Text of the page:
Massive Dam to Begin Operations Despite Outcry From Brazil’s Indigenous Communities
(ANTIMEDIA) Altamira, Brazil — Brazil’s environmental authority has approved an operating license for the Belo Monte Dam despite evidence the project may harm the lives and health of indigenous communities. The Interamerican Association for Environmental Defense (AIDA) reported:
The Brazilian Institute of Environment and Renewable Natural Resources (IBAMA) on Tuesday authorized the Belo Monte Dam’s operating license, which allows the dam’s reservoirs to be filled. The authorization was granted despite clear noncompliance with conditions necessary to guarantee the life, health and integrity of affected communities; the same conditions that IBAMA called essential in its technical report of September 22. IBAMA’s decision makes no reference to conditions needed to protect affected indigenous peoples.
The license will allow two of the dam’s reservoirs on the Xingú River in the Amazon to be filled. It is valid for six years and is contingent on the project complying with certain conditions.
Antonia Melo, leader of Movimiento Xingú Vivo para Siempre, called the decision a crime. Melo was personally displaced by the dam’s construction. “Granting the license for this monster was an irresponsible decision on the part of the government and IBAMA. The president of IBAMA was in Altamira on November 5 and received a large variety of complaints,” Melo told AIDA.
“Everyone — riverside residents, indigenous representatives, fishermen, and members of the movement — talked about the negative impacts we’re living with. And now they grant the license with more conditions, which will only continue to be violated.”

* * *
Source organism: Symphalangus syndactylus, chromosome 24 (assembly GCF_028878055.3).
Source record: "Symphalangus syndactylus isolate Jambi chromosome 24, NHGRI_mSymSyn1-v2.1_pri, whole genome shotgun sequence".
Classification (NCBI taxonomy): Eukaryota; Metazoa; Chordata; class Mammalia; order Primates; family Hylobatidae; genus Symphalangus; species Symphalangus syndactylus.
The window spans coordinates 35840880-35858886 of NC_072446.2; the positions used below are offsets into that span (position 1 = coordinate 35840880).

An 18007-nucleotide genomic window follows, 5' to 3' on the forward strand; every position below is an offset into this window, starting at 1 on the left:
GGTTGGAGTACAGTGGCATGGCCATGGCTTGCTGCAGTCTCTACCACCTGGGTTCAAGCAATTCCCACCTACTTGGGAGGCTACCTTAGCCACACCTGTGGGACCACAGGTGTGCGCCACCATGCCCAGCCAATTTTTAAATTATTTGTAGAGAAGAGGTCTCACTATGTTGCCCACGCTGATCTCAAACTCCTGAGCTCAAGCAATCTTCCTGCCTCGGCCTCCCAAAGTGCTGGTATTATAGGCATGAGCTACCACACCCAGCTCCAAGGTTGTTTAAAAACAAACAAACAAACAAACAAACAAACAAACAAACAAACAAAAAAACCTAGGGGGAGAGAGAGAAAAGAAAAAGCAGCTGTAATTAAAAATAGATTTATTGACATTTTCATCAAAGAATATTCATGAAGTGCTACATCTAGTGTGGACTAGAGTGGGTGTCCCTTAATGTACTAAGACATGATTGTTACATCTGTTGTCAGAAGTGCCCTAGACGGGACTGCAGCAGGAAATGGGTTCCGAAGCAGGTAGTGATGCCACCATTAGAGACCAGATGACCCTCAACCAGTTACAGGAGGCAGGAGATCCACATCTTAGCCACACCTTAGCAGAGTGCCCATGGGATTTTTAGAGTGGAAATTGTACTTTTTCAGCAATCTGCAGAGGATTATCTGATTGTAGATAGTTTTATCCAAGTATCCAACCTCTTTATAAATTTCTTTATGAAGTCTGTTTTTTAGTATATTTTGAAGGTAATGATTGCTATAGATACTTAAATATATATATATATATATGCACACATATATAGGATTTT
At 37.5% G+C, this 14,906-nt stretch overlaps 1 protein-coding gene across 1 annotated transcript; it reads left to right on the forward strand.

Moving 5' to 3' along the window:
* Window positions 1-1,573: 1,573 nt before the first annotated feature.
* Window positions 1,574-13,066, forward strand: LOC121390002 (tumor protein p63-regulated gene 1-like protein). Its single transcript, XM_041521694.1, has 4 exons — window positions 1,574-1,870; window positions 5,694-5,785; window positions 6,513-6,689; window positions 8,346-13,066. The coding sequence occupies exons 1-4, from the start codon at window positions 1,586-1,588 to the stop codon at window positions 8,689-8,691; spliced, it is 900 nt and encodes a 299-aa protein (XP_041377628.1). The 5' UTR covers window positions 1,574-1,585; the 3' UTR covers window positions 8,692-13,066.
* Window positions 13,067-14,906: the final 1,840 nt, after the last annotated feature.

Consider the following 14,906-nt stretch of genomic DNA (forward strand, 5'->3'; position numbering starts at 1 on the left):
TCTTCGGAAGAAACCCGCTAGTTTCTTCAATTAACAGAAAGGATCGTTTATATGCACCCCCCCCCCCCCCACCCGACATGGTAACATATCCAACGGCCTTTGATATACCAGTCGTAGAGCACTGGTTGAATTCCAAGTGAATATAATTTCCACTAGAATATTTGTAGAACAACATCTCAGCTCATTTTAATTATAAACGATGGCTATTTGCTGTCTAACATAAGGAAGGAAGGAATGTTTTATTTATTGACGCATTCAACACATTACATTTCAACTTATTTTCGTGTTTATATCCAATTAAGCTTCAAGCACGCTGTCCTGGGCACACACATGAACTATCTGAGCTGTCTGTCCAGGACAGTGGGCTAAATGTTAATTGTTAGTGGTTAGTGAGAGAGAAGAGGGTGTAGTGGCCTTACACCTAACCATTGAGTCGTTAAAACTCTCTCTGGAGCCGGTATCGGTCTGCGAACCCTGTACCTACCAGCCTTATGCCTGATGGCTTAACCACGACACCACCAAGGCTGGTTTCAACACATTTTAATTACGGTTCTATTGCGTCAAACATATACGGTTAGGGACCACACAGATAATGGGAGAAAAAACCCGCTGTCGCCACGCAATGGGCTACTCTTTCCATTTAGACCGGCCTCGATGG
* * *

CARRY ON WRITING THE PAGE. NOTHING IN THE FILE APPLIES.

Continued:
“The authorization clearly violates Brazil’s international human rights commitments, especially with respect to the indigenous communities of the Xingú River basin. Those affected populations are protected by precautionary measures granted in 2011 by the Inter-American Commission on Human Rights, which the Brazilian government continues to ignore,” said María José Veramendi, an attorney with AIDA.
International groups such as AIDA, Justiça Global, and the Para Society of Defense of Human Rights are calling for the project to “guarantee affected and displaced populations access to essential services such as clean water, sanitation, health services and other basic human rights.”
Approval for the Belo Monte Dam comes less than a month after two other Brazilian dams burst, causing massive environmental damage. On November 5th, two dams ruptured at an iron ore mine operated by Samarco Mineração SA, a mining company jointly owned by Vale, a Brazilian corporation, and Australia’s BHP Billiton. The disaster caused the deaths of fourteen people while another 500 were displaced from their homes. The dams are known as tailing dams, which are designed to hold water and waste from the iron ore mine.
The sheer volume of water disgorged by the dams and laden with mineral waste across nearly 500 km is staggering: 60 million cubic meters, the equivalent of 25,000 Olympic swimming pools or the volume carried by about 187 oil tankers.
The spills also affected indigenous communities in the area.
The Belo Monte Dam will become functional without the approval of the local community and those who are already being affected. Violations like these will continue to occur as long as the world’s political institutions do not recognize the humanity in all life. Indigenous and Native peoples across the world continue to be deemed second and third class citizens, rarely worthy of consultation or respect.
For the theft and destruction to Native communities and the planet itself to halt, those who are awake amongst the sleepwalking must speak up and resist the machine. If you do not support the system that oppresses your brothers and sisters, stop funding it, stop participating in it, and start building the future we all need.